The old joke goes like this: I was down in the dumps when a friend told me, “Cheer up things could be worse.” So I cheered up and sure enough, things got worse.
That old joke seems to be the pattern of my life lately. I've always been blessed with relatively good health, but of late I've had one thing after another to the degree that I haven’t had more than two or three “good” days in a row for the past month and a half. It seems that as I am beginning to regain my strength, something else, sets me back. My occupation for the next week or so will be going to doctors to seek answers as to what is or is not going on. While I have hope for a clean bill of health, there are still the fears that come from the uncertainty of it all. Add to this the stress that comes through ministry and just normal household life, I find myself as in a hole I cannot get out of.
Now some of you may be thinking that I really have nothing to complain about compared to what you are going through and you may be right. But my problems are mine and the discouragement I feel is mine as well. Comparing my situation to one that is worse does not make things seem better. Well wishers give advice that I just need to “suck it up, and keep going.” In addition as a Christian who is a pastor, I’m not supposed to feel as I do, but I do.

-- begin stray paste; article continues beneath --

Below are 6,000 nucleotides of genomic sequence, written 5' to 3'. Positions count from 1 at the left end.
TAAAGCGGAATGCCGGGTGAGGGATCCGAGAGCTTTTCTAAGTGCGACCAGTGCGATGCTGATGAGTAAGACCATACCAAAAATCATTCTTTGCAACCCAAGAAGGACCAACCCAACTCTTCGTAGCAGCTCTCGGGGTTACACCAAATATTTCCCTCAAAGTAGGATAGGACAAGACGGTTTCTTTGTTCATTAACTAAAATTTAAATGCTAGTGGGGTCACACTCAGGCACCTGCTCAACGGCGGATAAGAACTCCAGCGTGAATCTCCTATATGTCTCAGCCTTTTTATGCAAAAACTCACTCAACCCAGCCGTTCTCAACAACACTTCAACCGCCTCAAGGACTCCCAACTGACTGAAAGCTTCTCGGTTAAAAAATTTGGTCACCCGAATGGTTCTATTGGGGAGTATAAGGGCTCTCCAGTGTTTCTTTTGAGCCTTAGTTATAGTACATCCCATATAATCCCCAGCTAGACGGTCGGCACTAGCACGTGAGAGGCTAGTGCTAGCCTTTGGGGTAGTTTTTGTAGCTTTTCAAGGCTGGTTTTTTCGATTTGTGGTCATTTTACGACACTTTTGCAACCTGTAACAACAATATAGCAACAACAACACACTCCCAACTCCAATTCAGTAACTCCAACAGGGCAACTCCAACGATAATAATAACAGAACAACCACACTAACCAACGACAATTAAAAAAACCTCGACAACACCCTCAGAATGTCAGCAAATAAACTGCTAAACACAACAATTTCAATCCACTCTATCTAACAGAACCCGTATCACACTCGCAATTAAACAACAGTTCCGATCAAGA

So far it probably seems I have been ranting or at least complaining, but God has been teaching me a lesson he has been teaching me for years—one lesson with several refresher courses, and that is that it is not until I am at the end of my rope that I finally turn things over to Him.
I received two verses today that reminded me of God’s faithfulness. The first is Isaiah 26:6: “Thou wilt keep Him in perfect peace whose mind is stayed on Thee, because He trusts in Thee.” The second is Isaiah 40:31: They that wait on the Lord shall renew their strength, they shall mount up with wings as eagles, they shall run and not be weary, and they shall walk and not faint.” These words are sweet to this one who is wearied both physically and mentally. But how do I trust when all seems to be going wrong and there are no guarantees that things will get better? I then remember that even faith is a gift of God (Ephesians 2:8-9). I find myself praying the prayer of the father of the demon possessed son: “I believe, help Thou my unbelief."
I read today in a sermon by a respected Bible teacher how that the Christian life is a matter of believing God’s promises and walking in them. This particular preacher makes a list of these promises to be in store when going through difficult times. I plan to do the same, but not just for future events but for the present hole I am in, a hole I cannot get out of on my own. O Lord help me keep my mind stayed on Thee.